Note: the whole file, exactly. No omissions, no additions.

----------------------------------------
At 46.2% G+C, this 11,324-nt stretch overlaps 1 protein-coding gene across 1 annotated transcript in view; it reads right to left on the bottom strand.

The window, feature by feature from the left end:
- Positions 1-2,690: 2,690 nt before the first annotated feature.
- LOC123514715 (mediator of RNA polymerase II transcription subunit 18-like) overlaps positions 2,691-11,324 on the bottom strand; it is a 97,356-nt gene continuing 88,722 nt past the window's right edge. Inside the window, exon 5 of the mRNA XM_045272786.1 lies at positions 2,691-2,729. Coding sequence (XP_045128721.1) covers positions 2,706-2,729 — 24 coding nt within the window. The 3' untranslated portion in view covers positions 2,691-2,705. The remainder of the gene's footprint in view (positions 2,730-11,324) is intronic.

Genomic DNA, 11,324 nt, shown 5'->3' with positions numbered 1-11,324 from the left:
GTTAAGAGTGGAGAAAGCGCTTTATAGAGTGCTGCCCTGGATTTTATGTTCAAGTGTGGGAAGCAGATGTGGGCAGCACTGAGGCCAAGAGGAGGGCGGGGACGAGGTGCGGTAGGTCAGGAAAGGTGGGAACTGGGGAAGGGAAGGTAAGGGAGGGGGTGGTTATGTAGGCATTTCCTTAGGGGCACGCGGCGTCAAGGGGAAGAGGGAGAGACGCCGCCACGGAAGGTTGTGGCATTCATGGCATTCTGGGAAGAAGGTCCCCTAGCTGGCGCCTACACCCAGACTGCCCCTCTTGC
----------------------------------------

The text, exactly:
At 46.2% G+C, this 11,324-nt stretch overlaps 1 protein-coding gene across 1 annotated transcript in view; it reads right to left on the bottom strand.

The window, feature by feature from the left end:
- Positions 1-2,690: 2,690 nt before the first annotated feature.
- LOC123514715 (mediator of RNA polymerase II transcription subunit 18-like) overlaps positions 2,691-11,324 on the bottom strand; it is a 97,356-nt gene continuing 88,722 nt past the window's right edge. Inside the window, exon 5 of the mRNA XM_045272786.1 lies at positions 2,691-2,729. Coding sequence (XP_045128721.1) covers positions 2,706-2,729 — 24 coding nt within the window. The 3' untranslated portion in view covers positions 2,691-2,705. The remainder of the gene's footprint in view (positions 2,730-11,324) is intronic.

Genomic DNA, 11,324 nt, shown 5'->3' with positions numbered 1-11,324 from the left:
GTTAAGAGTGGAGAAAGCGCTTTATAGAGTGCTGCCCTGGATTTTATGTTCAAGTGTGGGAAGCAGATGTGGGCAGCACTGAGGCCAAGAGGAGGGCGGGGACGAGGTGCGGTAGGTCAGGAAAGGTGGGAACTGGGGAAGGGAAGGTAAGGGAGGGGGTGGTTATGTAGGCATTTCCTTAGGGGCACGCGGCGTCAAGGGGAAGAGGGAGAGACGCCGCCACGGAAGGTTGTGGCATTCATGGCATTCTGGGAAGAAGGTCCCCTAGCTGGCGCCTACACCCAGACTGCCCCTCTTGC